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Blood Vessels Grown From Patients Skin

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Blood Vessels Grown From Patients Skin

Cytograft Tissue Engineering Have Developed Blood Vessels From A Piece Of A Patients Skin.

blood vessels grown from skin Blood Vessels Grown From Patients SkinFrom a piece of a patients skin, researchers have recently grown blood vessels in a laboratory and then successfully implanted them back into the body to help restore blood flow to the patients damaged arteries and veins.

Cytograft Tissue Engineering of Novato, California made the first blood cells to ever be created from a patient’s skin in a process that takes six to nine months. Because the vessels are derived from the patients own cells they eliminate the need for anti rejection drugs and as they are devoid of any synthetic ‘scaffolding’, they avoid complications from inflammatory reactions.

blood vessels grown from skin 1.thumbnail Blood Vessels Grown From Patients SkinDoctors in Argentina performed the first human test of the vessels on six patients, the longest follow up among these subjects has been 13 months and two additional implants have been performed since the first report was submitted. Cytograft have also applied to the U.S. Food and Drug Administration for approval to begin testing in the U.S.

red blood cells vessel.thumbnail Blood Vessels Grown From Patients SkinTo grow the vessels, surgeons must perform a skin biopsy which takes about 15 mins. Under local anesthesia a strip of skin and a piece of vein about 2.5 cm long is removed from the back pf the patients hand or inner wrist. Technicians then use enzymes to extract fibroblast cells from the skin and endothelial cells from the inner lining of the vein. The cells are then grown by the millions as sheets in a laboratory. The fibroblasts provide a mechanical backbone for the sheets that are peeled and rolled into a tube.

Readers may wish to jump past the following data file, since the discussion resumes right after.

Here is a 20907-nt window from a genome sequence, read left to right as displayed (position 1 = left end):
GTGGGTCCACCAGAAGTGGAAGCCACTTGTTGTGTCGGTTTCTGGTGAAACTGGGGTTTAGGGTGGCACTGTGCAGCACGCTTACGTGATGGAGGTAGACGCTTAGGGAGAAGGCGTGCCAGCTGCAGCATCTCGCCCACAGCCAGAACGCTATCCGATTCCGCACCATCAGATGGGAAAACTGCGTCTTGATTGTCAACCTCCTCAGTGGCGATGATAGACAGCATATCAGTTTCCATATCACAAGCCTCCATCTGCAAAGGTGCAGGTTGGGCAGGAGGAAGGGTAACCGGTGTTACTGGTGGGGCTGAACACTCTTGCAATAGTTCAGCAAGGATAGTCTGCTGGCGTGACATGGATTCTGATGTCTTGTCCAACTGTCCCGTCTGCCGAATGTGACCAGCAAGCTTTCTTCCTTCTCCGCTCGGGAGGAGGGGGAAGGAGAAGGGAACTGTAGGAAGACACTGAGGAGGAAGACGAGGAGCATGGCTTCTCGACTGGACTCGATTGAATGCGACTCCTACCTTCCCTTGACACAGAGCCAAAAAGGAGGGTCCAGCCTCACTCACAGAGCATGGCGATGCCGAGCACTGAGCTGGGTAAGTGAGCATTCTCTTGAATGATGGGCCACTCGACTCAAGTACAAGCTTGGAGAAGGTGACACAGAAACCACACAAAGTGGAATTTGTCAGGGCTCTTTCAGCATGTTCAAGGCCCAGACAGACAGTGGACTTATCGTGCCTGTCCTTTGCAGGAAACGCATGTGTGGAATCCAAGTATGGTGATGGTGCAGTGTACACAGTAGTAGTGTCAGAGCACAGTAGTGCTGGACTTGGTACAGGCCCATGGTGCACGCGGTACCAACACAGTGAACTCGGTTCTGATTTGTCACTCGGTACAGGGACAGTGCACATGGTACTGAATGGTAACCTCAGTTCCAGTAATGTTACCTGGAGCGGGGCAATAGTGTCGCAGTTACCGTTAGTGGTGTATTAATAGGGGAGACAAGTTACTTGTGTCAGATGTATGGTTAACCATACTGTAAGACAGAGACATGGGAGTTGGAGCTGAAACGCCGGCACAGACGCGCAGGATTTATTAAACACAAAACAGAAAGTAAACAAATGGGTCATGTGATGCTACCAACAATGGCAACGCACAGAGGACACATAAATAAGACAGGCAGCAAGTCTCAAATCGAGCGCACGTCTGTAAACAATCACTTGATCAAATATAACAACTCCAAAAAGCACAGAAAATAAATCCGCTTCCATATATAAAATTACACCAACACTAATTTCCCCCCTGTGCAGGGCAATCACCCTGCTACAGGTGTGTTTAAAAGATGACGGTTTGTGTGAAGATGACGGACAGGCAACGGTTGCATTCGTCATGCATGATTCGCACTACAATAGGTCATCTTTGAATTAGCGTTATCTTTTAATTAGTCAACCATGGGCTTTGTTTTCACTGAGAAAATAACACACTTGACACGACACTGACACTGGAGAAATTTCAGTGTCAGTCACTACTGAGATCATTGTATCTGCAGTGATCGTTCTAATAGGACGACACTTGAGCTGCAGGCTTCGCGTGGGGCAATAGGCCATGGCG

The procedure holds promise for patients with damaged blood vessels as a result of diabetes, arteriosclerosis, birth defects and other problems. Dr. Toshiharu Shinoka, director of pediatric cardiovascular surgery at Yale plans to help conduct studies with Cytograft on the new procedure. When asked about the new developments he said,

“This techniques has a big potential in the vascular surgical field”

He also mentioned that the technique was a big advance over similar methods he used in operations on children in Japan.

The Cytograft team plans to publish a full report of their findings after 10 patients have been monitored for six more months. Dr. McAllister of Cytograft estimated the cost of the procedure to be around $15,000 to $25,000 but added that the price would be likely to fall with wider use.

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